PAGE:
- Consistency: Some larger Travel PT companies will bounce you around with various recruiters who manage a particularly region. If this is the case, then you’ll have to take the time to get to build a relationship with a new recruiter each time you change regions.
Do you feel there are any disadvantages to the approach you have taken?
- The obvious downsides to working with multiple agencies are the benefits you don’t get for being loyal to one agency and the extra paperwork you do get – as April mentioned above.
- If you do work with multiple companies, remember this cardinal rule: “You take a particular job with whichever agency offers it to you first.” Meaning, you can’t take an assignment offered by one agency, and tell a different agency about it to try to get a higher pay rate. Things can get sticky fast.
- It takes some management to work with multiple companies. At one time, I was searching with 6 or 7 different agencies. One job came up and they had received my resume from multiple different agencies, each claiming I was “their guy”. While I went with the first agency to present the job to me (the only agency who had permission to submit me for the assignment), another agency bullied the facility into only accepting my interview through them. I was unable to go with the agency I liked best and who had presented me the assignment first. It was embarrassing and it’s why I now limit my searches to 2 or 3 agencies. When you are working with multiple agencies, you have to be clear that you need to be contacted before being submitted to a job, otherwise you may end up in my situation with companies bickering over ownership of you with the facility – it’s a good way to blow the interview before you even have it.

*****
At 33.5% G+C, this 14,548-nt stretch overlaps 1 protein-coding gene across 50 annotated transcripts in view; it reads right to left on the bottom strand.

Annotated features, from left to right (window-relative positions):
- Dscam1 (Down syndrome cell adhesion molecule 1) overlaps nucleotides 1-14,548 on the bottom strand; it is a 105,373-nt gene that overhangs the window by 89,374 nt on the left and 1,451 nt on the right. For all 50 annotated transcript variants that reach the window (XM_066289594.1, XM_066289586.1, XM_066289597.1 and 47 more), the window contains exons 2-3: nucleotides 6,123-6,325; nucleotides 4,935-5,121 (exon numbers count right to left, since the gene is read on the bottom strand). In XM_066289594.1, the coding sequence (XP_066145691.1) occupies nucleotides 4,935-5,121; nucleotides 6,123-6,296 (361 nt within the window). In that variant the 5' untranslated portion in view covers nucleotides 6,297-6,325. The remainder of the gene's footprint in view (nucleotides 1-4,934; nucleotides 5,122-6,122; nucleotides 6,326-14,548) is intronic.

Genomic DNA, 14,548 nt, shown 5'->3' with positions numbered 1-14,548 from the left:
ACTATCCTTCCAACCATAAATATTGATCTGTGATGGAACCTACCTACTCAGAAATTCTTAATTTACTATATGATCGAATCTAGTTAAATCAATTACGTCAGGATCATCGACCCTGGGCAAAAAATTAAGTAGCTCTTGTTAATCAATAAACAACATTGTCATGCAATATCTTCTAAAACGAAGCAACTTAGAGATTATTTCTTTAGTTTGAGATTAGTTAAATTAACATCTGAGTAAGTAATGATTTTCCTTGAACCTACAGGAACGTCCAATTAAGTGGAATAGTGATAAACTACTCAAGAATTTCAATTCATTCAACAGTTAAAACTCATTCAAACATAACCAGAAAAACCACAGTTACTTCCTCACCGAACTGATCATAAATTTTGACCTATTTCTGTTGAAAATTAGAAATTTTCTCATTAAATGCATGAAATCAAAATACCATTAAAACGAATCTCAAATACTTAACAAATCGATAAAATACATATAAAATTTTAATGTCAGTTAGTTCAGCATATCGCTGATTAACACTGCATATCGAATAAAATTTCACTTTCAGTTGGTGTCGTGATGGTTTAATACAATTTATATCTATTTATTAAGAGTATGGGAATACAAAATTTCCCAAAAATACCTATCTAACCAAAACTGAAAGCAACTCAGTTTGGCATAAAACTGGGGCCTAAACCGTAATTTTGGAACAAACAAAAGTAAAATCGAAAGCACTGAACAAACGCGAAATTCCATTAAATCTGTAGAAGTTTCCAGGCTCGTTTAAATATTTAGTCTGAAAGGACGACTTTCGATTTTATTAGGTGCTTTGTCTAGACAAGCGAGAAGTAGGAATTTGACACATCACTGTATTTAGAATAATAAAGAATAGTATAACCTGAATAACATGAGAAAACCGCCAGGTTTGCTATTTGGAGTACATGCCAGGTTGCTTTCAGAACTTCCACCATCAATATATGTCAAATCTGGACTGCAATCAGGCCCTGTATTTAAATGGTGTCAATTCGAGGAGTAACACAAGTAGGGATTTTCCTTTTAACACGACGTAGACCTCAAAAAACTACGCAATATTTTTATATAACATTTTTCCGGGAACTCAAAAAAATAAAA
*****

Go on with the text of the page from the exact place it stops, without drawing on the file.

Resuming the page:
The Vagabonding DPT:
- As James mentioned above, working with one company requires much trust in one person to provide you with the best pay rate, location, and setting. By doing so, you may limit your options for future possibilities. You must trust that your recruiter is negotiating the terms of your contract to the best of his/her ability to provide you with the best overall package. To decrease this, you could also do some research and ask other Travel Therapists about their pay rate for that setting in that specific region.
- The same facility may be working with several travel recruiting companies to fill a need. So when you work for multiple companies, you may be offered the same position via two different companies which can actually work against you. In the end, you may not end up with the assignment.
- We present you with the advantages/disadvantages to assist you in making the best informed decision for your travel career path. We’ve each done our research to negotiate our contracts. Stay informed and ask around.
- Follow us on Facebook @Hobo Health and @The Vagabonding DPT as well as follow the FB group page, Travel Therapists. Check out our websites: http://www.hobohealth.com and http://www.thevagabondingDPT.org